There are plenty of benefits associated with buying and eating organic foods. Organic foods contain considerably lower levels of artificial contaminants like pesticides, nitrates and antibiotics. Even chronic low exposure to these contaminants can lead to a mouthful of medical afflictions
like cancer, damage to the nervous and reproductive systems, developmental and behavioral abnormalities, and impairment of normal immune and hormone functions. Additionally, artificial contaminants pose all kinds of health risks for the environment and threaten soil and water quality as well as biodiversity. Luckily for us, grocery stores everywhere are teeming with organic foods -- or at least with foods that have organic labels. And since "organic" foods can cost up to three times more than their nonorganic counterparts, it could be worthwhile to familiarize yourself with the grocery store connotations of the word "organic."
- "100 percent organic" - To boast this phrase on the principal display label, every single ingredient in the product including the processing aids must be organically produced. These products are your food friends and will always display the dignified USDA organic seal.
- "Organic" - Products labeled organic may contain up to 5 percent nonorganic ingredients that are not commercially available in organic form. With only 95 percent of the ingredients truly organic, these products are still permitted to display the USDA organic seal -- you probably won't find an "organic" product without one.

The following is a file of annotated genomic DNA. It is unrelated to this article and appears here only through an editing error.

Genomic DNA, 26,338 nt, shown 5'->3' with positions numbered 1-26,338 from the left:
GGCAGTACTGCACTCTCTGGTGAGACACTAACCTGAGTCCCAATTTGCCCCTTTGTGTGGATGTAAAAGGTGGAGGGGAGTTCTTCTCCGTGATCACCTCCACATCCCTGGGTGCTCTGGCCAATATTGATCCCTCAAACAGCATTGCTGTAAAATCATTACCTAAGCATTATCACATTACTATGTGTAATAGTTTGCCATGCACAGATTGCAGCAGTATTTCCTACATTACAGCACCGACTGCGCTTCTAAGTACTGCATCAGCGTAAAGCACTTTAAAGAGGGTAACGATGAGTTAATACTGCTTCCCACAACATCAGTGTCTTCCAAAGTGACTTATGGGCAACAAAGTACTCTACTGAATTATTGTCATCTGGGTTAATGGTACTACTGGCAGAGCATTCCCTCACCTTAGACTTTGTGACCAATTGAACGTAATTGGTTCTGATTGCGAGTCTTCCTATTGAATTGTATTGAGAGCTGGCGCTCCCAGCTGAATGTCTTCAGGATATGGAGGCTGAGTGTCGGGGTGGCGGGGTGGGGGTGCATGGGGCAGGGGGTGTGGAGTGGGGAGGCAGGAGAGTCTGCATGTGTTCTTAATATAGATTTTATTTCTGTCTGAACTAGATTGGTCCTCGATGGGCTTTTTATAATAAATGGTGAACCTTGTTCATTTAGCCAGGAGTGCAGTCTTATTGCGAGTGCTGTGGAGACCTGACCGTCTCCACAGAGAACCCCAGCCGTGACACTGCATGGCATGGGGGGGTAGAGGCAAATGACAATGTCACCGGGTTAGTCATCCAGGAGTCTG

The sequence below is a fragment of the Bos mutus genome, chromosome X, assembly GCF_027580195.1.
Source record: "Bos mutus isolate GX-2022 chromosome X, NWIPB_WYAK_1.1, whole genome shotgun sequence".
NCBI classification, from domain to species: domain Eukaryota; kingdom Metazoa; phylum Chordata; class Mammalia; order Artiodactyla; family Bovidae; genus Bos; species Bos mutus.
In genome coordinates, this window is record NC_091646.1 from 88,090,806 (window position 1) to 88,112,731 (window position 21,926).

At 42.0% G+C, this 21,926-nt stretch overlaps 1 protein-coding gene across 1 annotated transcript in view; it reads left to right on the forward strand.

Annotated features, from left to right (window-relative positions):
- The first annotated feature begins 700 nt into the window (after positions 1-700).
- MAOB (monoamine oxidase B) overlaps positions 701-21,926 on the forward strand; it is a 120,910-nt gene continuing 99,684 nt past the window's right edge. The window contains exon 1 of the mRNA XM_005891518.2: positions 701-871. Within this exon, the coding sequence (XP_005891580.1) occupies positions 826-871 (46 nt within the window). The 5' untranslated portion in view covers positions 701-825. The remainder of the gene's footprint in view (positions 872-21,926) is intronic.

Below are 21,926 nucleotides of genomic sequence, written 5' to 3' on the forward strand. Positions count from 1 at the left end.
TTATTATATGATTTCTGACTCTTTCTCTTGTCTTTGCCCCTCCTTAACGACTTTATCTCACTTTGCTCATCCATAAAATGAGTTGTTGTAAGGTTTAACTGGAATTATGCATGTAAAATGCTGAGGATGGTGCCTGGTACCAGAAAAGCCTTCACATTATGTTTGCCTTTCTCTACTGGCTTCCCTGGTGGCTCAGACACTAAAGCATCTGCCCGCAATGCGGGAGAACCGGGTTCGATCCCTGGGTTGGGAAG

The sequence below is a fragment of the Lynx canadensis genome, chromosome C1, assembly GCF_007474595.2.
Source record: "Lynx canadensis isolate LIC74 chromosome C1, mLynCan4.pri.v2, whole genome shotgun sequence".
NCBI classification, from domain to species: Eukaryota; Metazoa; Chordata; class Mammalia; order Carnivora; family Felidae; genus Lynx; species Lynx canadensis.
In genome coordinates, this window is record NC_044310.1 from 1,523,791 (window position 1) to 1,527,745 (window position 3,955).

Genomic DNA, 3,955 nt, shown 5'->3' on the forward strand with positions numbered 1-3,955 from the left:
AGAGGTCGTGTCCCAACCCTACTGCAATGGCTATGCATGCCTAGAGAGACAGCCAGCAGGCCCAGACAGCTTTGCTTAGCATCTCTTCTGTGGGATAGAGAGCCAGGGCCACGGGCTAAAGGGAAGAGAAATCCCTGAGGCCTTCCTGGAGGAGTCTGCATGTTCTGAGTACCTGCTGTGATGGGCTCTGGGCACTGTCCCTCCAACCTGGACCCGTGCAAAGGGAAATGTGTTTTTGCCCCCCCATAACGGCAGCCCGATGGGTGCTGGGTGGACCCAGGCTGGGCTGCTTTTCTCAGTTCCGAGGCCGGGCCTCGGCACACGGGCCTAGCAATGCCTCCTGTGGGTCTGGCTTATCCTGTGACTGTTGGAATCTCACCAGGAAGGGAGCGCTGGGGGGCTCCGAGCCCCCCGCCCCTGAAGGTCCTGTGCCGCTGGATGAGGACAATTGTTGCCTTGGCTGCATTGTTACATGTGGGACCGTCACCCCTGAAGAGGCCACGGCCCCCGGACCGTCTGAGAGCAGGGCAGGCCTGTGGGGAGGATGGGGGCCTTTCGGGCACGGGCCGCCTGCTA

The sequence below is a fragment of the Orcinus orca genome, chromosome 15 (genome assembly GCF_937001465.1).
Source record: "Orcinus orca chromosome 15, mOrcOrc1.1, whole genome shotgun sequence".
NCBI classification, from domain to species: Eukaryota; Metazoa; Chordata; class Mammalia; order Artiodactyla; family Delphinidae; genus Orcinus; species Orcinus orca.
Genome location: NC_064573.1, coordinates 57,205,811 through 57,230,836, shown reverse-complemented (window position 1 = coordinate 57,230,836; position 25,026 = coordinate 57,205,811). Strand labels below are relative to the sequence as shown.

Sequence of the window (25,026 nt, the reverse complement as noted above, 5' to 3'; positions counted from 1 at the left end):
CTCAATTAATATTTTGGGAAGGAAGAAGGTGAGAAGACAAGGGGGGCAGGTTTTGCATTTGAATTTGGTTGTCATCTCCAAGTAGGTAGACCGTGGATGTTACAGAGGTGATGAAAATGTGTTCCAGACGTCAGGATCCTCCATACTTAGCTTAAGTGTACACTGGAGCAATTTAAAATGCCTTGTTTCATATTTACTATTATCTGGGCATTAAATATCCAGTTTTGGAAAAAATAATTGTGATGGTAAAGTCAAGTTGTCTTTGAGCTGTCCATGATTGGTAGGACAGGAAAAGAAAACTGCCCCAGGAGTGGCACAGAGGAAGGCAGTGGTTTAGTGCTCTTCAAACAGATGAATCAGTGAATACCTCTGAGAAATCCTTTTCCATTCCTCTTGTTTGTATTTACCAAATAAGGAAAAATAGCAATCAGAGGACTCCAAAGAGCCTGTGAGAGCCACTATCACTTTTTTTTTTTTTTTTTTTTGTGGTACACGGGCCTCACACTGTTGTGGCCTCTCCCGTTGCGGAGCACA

- "Made with Organic Ingredients" - This is where it starts to get tricky. The USDA draws the line with its stately seal on these products, which must contain at least 70 percent organic ingredients. However, these products may display the percentage of organic content and the certifying agent seal or mark on the principal display label.
- "This product has some organic ingredients" - These products contain less than 70 percent organic ingredients— the least organic of the organics. Yet if the organic ingredients are listed in the ingredients list, the labels on these products can still incorporate a phrase with the percentage of organic ingredients. Hmm.
In the trailer for the documentary "Food, Inc
" it says that the modern American supermarket has an average of 47,000 products. 47,000 products means 47,000 labels. How are we, the customers, supposed to access the most nutritionally and environmentally sound foods amongst aisles and aisles of "organically" labeled products? If you must shop at a grocery store, keep your eyes peeled for that USDA organic seal
. But if you can, I recommend skipping the label altogether and visiting your local farmers market. I had a chance to speak with an organic farmer this weekend at the Oakland County Farmers Market in Waterford, Michigan who explained why she cultivates only organic foods:
Purchase organics from people like this woman. You'll support your local economy, build a relationship with your local farmers, lower your carbon footprint, and feel better about yourself -- and what you eat.
Photo credit: micamonkey/Flickr